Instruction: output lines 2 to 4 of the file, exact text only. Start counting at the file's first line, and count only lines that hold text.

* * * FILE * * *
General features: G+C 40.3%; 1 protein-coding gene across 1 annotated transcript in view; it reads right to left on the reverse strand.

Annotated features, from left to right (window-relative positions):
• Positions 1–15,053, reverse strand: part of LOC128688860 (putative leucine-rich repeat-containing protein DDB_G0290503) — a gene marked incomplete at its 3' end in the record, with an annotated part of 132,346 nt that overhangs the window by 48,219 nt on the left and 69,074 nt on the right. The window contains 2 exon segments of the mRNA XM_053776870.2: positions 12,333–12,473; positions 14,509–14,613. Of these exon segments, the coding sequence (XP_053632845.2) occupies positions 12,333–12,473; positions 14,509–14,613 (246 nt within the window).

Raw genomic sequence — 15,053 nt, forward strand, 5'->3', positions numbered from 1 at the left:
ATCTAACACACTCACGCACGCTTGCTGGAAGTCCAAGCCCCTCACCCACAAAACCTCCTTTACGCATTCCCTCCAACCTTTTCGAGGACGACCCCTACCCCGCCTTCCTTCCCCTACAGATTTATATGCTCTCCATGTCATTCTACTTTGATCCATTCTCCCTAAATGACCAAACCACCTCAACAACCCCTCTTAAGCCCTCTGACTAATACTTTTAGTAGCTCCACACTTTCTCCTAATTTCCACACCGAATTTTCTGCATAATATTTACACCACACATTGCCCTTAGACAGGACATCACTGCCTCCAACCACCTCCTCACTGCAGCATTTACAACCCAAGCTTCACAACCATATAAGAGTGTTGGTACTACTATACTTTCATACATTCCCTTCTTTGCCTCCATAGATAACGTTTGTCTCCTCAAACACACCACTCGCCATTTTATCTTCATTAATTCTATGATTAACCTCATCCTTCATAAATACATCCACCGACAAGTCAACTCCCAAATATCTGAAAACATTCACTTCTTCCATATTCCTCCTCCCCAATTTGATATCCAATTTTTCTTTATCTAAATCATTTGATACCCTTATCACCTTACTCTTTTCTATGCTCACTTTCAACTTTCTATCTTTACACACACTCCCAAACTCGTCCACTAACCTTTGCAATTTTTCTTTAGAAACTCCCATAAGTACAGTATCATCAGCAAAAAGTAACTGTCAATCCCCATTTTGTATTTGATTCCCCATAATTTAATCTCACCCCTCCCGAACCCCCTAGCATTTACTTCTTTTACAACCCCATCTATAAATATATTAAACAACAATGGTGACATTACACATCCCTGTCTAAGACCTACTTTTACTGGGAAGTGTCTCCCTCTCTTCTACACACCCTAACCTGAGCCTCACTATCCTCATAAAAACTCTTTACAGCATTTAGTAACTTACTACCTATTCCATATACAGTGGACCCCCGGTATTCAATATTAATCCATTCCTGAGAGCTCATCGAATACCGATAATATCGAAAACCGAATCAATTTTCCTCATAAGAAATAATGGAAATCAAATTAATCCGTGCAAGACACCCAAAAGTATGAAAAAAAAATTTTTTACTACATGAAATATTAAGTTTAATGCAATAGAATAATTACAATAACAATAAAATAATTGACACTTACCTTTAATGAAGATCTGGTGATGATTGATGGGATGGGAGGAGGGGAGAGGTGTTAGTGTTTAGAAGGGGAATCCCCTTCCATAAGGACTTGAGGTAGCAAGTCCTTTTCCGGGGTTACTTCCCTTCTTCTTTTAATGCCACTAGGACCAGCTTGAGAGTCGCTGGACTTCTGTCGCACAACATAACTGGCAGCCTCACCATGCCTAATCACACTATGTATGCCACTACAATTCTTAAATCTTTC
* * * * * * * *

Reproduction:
Annotated features, from left to right (window-relative positions):
• Positions 1–15,053, reverse strand: part of LOC128688860 (putative leucine-rich repeat-containing protein DDB_G0290503) — a gene marked incomplete at its 3' end in the record, with an annotated part of 132,346 nt that overhangs the window by 48,219 nt on the left and 69,074 nt on the right. The window contains 2 exon segments of the mRNA XM_053776870.2: positions 12,333–12,473; positions 14,509–14,613. Of these exon segments, the coding sequence (XP_053632845.2) occupies positions 12,333–12,473; positions 14,509–14,613 (246 nt within the window).

Raw genomic sequence — 15,053 nt, forward strand, 5'->3', positions numbered from 1 at the left: